The dispute over whether Huawei should be allowed to participate in building the UK's 5G telecoms network has escalated, with an intervention from the Chinese ambassador to the UK, and a growing rift between Prime Minister Theresa May and some of her Cabinet colleagues.
A prominent national newspaper carried a signed article by Liu Xiaoming, in which he argued that Britain should resist external pressure over decisions on Chinese companies and make independent choices.
"This week has seen the start of a heated debate over what decision to make with regard to the development of the UK’s 5G network and whether the company represents a security threat," he wrote. "But what seems like a simple choice between different 5G suppliers actually hinges on three, very important, binary decisions that face the UK."
First, will the UK choose independent decision-making or not? Countries of global influence, like the UK, make decisions independently and in accordance with their national interests, Liu argues, and should resist pressure and act according to its national interest on 5G.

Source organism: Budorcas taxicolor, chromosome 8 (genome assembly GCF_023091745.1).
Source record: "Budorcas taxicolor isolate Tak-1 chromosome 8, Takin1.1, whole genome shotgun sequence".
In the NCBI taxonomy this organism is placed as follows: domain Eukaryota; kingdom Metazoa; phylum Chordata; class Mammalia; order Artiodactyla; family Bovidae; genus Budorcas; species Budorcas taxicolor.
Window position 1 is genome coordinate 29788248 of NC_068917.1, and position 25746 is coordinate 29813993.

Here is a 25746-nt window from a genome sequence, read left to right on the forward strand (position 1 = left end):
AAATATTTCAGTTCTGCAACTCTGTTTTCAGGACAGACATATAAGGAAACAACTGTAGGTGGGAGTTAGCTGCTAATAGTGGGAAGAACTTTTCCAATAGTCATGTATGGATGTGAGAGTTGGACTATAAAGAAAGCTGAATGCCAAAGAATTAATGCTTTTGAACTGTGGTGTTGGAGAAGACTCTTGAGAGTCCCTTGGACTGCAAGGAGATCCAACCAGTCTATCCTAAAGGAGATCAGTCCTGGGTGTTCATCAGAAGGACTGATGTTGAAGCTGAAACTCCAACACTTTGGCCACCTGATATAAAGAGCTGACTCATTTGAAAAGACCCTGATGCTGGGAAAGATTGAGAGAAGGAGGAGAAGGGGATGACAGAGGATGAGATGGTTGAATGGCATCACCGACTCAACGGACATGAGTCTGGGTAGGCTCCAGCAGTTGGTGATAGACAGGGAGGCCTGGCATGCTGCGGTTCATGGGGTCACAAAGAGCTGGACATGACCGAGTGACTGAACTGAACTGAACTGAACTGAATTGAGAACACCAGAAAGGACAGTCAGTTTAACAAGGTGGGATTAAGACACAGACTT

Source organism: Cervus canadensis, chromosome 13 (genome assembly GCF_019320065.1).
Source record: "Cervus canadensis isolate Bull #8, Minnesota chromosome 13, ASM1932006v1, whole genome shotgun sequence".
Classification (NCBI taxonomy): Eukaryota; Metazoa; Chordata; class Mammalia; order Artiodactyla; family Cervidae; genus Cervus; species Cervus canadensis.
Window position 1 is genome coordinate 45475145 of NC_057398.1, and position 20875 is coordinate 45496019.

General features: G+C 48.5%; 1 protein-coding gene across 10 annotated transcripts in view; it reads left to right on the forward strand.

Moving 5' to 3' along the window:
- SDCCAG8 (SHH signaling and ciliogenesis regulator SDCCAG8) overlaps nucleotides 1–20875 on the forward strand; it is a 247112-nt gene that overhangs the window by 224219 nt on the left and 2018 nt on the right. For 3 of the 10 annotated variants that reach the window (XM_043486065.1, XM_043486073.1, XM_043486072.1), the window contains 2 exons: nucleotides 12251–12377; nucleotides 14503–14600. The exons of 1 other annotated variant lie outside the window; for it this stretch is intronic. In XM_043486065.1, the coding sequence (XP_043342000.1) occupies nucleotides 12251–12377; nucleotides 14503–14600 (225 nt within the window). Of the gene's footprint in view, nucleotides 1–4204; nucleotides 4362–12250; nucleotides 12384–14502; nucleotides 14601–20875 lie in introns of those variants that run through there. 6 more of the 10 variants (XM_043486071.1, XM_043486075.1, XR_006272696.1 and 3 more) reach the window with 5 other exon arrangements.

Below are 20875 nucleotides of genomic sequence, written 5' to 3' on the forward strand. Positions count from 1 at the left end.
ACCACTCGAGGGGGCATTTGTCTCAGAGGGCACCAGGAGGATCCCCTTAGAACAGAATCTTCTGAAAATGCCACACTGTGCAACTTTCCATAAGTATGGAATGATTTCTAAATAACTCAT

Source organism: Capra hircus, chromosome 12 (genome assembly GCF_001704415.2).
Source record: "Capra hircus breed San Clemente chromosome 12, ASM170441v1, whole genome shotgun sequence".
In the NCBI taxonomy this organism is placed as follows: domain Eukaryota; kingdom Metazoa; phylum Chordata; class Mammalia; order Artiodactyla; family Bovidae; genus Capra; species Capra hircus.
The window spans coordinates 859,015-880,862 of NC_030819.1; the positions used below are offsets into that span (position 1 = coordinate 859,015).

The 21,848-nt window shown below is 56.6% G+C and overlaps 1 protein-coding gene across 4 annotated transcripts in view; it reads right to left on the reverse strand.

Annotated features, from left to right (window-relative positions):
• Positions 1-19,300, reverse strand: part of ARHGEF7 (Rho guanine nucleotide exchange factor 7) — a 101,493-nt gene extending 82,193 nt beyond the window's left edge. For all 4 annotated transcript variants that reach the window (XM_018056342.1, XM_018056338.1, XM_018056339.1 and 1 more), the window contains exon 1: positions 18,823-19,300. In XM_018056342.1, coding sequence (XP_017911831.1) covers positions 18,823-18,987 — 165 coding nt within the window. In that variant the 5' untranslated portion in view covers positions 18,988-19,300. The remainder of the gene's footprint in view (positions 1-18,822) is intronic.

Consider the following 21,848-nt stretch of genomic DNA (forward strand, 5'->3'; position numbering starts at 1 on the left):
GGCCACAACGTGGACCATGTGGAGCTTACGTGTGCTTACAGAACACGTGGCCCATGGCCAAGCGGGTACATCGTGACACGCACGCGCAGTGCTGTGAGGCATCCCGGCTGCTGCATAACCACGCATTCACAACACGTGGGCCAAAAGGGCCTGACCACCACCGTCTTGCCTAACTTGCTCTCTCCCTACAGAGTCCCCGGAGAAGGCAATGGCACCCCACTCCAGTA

The second decision for the UK is whether it chooses open and free trade, at a time when protectionism is on the rise. And third, he writes that the UK needs to decide whether to choose win-win cooperation or not.
Last week it was reported in the UK press that the UK government is leaning towards allowing Huawei to work on some less critical parts of the 5G infrastructure, though not the core of the network.
This was leaked from a National Security Council meeting chaired by Prime Minister Theresa May, which has led to an unprecedented investigation to identify the leaker.
And over the weekend British Foreign Secretary Jeremy Hunt openly defied May by publicly coming out against Huawei involvement.
Britain should be cautious about allowing Huawei to help build the UK's 5G network, because it is legally obliged to cooperate with the Chinese intelligence services, Hunt warned. The Foreign Secretary is viewed as one of the front runners for leadership of the Conservative Party, as pressure grows to remove Theresa May.
Speaking ahead of a trip to Africa, Hunt said, "We are right to have a degree of caution about the role of large Chinese companies because of the degree of control the Chinese state is able to exercise over them in the way that would not be possible if they were large Western companies.”
The row over Huawei is also casting a shadow over the upcoming state visit to the UK by US President Donald Trump, which is scheduled for early June.